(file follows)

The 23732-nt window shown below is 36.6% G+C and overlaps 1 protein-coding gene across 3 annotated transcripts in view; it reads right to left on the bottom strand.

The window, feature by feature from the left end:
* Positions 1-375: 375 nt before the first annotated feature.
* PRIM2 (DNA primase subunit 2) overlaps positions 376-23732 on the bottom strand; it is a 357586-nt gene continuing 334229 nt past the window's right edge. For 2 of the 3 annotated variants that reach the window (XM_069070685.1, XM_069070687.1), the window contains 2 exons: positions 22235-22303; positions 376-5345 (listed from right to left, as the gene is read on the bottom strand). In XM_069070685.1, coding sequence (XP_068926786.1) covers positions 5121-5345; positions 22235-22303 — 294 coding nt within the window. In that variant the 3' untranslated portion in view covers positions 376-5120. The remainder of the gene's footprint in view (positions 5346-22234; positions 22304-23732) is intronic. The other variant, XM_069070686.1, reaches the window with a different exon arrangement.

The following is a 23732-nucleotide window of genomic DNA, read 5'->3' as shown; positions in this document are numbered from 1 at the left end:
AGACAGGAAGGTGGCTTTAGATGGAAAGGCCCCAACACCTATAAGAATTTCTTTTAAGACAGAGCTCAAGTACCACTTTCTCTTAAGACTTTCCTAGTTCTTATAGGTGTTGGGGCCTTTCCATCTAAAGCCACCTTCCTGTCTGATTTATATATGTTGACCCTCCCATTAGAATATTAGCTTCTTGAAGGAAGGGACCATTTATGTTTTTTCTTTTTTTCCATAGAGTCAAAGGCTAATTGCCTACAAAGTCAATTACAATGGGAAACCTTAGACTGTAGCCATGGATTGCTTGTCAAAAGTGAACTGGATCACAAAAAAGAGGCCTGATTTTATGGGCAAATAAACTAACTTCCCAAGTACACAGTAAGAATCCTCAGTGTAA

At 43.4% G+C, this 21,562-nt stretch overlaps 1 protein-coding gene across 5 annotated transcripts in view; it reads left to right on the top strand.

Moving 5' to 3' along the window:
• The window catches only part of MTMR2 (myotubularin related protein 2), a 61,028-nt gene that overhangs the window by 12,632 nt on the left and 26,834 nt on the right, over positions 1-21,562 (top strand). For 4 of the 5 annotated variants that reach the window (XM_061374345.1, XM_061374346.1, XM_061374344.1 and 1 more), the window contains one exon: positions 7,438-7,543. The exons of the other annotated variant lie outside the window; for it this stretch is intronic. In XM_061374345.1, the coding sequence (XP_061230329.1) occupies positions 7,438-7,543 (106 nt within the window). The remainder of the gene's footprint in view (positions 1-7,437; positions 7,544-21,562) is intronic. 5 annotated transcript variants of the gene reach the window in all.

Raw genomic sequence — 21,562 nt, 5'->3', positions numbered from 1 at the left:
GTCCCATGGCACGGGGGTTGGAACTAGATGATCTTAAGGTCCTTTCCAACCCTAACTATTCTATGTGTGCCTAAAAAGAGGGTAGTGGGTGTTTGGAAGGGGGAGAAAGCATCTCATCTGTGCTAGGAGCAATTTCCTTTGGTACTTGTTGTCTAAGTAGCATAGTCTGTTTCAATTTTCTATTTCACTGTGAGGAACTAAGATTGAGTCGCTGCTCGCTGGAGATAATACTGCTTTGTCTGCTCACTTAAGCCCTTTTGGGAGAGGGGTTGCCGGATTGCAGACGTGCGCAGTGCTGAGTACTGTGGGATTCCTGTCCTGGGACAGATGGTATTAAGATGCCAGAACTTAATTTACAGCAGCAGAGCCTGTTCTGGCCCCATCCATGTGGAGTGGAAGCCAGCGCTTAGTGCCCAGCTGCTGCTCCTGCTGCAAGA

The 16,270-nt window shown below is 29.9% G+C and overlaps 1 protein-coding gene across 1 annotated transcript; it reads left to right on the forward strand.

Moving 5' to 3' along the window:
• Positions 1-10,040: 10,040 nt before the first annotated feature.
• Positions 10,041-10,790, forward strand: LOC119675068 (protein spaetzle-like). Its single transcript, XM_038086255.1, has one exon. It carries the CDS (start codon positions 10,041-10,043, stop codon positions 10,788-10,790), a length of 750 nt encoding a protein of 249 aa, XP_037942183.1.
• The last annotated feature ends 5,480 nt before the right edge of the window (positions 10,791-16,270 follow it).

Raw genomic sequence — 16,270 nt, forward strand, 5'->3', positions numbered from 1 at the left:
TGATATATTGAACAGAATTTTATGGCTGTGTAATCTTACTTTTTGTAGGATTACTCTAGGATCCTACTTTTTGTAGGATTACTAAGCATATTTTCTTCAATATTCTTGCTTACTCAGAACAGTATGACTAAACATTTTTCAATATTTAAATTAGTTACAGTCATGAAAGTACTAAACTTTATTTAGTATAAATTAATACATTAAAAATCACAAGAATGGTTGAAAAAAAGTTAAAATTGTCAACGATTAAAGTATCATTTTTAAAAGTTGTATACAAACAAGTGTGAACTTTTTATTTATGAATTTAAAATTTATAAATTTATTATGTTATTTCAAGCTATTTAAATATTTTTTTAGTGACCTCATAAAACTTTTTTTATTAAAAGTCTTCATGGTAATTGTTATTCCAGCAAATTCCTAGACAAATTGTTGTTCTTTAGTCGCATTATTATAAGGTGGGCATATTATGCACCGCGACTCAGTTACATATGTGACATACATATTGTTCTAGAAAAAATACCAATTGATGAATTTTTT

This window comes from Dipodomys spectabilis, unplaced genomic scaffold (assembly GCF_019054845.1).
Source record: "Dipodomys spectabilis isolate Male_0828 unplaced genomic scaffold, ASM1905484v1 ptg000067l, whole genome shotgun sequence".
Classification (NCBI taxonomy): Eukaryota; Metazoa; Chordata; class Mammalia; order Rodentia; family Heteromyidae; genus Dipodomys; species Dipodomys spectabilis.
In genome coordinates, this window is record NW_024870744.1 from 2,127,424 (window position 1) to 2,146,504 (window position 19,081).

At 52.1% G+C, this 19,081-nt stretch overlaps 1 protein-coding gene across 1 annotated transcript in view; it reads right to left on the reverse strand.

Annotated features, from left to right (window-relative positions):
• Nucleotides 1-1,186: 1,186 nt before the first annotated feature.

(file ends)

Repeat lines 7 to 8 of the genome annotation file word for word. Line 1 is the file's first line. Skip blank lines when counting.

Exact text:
At 43.4% G+C, this 21,562-nt stretch overlaps 1 protein-coding gene across 5 annotated transcripts in view; it reads left to right on the top strand.

Moving 5' to 3' along the window: